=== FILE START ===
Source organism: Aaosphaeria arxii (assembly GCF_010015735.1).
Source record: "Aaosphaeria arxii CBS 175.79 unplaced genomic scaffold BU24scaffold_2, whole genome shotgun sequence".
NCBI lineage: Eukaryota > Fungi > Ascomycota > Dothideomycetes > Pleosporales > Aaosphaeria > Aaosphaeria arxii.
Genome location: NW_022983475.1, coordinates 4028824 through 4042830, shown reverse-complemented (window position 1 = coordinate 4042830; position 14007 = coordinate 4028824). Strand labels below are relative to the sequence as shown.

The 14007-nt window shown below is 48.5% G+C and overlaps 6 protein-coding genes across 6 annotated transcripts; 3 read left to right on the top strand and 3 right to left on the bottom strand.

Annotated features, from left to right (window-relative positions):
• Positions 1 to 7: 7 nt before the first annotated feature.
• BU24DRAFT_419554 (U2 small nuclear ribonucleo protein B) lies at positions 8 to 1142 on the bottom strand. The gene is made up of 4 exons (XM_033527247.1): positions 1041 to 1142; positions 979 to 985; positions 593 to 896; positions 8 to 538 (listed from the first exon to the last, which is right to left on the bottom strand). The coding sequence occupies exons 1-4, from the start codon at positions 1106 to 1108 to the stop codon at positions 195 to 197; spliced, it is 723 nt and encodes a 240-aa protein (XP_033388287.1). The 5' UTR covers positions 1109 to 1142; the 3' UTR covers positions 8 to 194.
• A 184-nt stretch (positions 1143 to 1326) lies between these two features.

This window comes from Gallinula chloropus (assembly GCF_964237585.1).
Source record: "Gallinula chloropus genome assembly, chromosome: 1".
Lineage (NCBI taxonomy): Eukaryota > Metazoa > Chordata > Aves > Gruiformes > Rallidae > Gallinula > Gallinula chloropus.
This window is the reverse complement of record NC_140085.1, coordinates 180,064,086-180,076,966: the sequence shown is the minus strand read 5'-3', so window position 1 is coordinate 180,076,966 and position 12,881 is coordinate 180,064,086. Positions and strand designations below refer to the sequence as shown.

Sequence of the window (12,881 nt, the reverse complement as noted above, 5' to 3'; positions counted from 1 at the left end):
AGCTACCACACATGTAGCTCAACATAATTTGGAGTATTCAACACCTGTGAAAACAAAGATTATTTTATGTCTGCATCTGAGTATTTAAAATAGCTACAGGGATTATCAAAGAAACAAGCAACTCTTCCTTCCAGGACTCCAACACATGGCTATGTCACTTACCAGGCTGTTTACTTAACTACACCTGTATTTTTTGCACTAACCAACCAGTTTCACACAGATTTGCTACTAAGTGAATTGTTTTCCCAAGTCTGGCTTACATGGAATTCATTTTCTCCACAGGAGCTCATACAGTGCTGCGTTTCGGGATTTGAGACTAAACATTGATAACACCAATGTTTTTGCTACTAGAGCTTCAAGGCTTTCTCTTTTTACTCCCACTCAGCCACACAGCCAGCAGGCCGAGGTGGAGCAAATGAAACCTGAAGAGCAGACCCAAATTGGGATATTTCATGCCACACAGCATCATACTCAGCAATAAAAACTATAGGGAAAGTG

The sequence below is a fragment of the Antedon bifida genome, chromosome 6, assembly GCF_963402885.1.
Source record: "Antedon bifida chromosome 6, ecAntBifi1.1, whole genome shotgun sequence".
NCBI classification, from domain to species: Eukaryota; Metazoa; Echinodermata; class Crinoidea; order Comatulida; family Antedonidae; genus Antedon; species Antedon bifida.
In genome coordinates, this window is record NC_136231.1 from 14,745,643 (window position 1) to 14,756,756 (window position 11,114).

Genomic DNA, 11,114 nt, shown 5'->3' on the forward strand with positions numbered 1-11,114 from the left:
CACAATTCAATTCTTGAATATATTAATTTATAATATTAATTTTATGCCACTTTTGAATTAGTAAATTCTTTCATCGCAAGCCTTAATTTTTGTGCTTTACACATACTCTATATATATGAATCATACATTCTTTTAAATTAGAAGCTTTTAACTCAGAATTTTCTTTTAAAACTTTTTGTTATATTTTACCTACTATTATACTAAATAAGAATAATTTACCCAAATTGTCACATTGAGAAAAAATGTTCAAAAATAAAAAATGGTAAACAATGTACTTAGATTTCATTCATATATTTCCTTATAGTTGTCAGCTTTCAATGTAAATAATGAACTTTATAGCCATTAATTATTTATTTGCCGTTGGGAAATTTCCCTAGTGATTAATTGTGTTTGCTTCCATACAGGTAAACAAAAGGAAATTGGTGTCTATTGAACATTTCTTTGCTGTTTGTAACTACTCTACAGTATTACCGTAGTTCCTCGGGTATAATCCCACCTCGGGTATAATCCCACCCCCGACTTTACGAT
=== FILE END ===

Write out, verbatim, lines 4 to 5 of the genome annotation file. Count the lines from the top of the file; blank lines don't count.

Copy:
Genome location: NW_022983475.1, coordinates 4028824 through 4042830, shown reverse-complemented (window position 1 = coordinate 4042830; position 14007 = coordinate 4028824). Strand labels below are relative to the sequence as shown.

The 14007-nt window shown below is 48.5% G+C and overlaps 6 protein-coding genes across 6 annotated transcripts; 3 read left to right on the top strand and 3 right to left on the bottom strand.